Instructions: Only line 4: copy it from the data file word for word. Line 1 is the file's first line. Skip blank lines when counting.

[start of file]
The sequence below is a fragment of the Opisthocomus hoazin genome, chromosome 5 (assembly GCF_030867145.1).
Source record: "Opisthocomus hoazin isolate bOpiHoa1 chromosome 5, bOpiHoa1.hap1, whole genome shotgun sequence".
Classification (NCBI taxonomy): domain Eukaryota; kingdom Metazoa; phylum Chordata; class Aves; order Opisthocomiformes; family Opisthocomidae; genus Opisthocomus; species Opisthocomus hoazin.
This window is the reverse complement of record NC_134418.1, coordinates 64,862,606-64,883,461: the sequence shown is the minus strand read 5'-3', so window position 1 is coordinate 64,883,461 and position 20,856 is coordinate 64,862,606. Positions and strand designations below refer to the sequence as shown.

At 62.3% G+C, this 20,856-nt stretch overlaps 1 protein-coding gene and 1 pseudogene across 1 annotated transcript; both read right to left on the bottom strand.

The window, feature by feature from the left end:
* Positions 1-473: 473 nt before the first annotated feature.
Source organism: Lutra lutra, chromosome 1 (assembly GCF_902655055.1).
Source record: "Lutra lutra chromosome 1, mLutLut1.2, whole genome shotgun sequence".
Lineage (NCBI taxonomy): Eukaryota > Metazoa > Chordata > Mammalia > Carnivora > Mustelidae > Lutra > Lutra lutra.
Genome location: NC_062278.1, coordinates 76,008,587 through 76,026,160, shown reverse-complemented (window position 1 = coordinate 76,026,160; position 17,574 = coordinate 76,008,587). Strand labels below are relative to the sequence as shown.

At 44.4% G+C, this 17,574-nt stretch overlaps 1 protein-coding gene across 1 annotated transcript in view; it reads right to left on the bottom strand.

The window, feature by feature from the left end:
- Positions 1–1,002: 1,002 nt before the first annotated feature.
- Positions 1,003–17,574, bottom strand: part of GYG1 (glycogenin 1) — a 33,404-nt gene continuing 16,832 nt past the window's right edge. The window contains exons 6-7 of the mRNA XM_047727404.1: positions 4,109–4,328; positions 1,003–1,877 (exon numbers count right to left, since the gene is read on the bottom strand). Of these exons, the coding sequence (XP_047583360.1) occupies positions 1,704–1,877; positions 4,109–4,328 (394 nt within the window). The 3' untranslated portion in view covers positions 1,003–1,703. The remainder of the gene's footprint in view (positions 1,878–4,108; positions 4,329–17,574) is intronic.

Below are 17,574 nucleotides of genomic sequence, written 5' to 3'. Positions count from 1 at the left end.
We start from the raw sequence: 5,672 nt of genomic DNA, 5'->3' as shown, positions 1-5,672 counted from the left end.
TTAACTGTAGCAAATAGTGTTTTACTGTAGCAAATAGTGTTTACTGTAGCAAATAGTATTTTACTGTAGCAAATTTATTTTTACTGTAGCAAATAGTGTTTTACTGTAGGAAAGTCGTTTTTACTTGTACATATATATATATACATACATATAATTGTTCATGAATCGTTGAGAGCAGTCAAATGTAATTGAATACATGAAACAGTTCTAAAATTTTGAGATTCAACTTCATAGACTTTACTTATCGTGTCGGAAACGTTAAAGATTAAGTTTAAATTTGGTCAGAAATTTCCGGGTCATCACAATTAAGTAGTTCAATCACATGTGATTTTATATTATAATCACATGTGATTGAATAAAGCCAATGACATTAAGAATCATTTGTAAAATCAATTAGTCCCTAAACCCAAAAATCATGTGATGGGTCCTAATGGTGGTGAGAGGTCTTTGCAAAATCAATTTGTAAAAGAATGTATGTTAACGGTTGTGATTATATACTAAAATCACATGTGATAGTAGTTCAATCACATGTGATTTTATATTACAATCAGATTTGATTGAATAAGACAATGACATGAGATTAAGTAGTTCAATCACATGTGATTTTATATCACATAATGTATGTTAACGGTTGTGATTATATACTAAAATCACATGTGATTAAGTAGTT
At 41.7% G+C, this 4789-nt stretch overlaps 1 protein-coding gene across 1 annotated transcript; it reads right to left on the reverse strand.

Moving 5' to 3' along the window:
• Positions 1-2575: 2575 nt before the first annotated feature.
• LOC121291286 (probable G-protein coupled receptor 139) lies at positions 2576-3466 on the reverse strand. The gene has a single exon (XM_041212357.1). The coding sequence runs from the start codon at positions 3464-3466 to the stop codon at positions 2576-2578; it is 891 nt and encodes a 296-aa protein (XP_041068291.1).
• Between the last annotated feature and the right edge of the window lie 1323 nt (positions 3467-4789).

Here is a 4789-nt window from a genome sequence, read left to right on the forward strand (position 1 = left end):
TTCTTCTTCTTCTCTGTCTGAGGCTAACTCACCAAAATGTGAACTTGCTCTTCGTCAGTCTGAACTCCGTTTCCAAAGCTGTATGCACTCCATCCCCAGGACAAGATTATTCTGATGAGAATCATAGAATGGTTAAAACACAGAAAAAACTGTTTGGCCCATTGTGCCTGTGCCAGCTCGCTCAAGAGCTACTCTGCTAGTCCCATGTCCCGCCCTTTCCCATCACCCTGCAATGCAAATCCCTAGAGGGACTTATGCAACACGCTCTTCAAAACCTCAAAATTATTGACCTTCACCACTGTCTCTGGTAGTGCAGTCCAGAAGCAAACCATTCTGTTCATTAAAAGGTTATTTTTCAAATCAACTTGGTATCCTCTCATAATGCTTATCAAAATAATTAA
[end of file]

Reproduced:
This window is the reverse complement of record NC_134418.1, coordinates 64,862,606-64,883,461: the sequence shown is the minus strand read 5'-3', so window position 1 is coordinate 64,883,461 and position 20,856 is coordinate 64,862,606. Positions and strand designations below refer to the sequence as shown.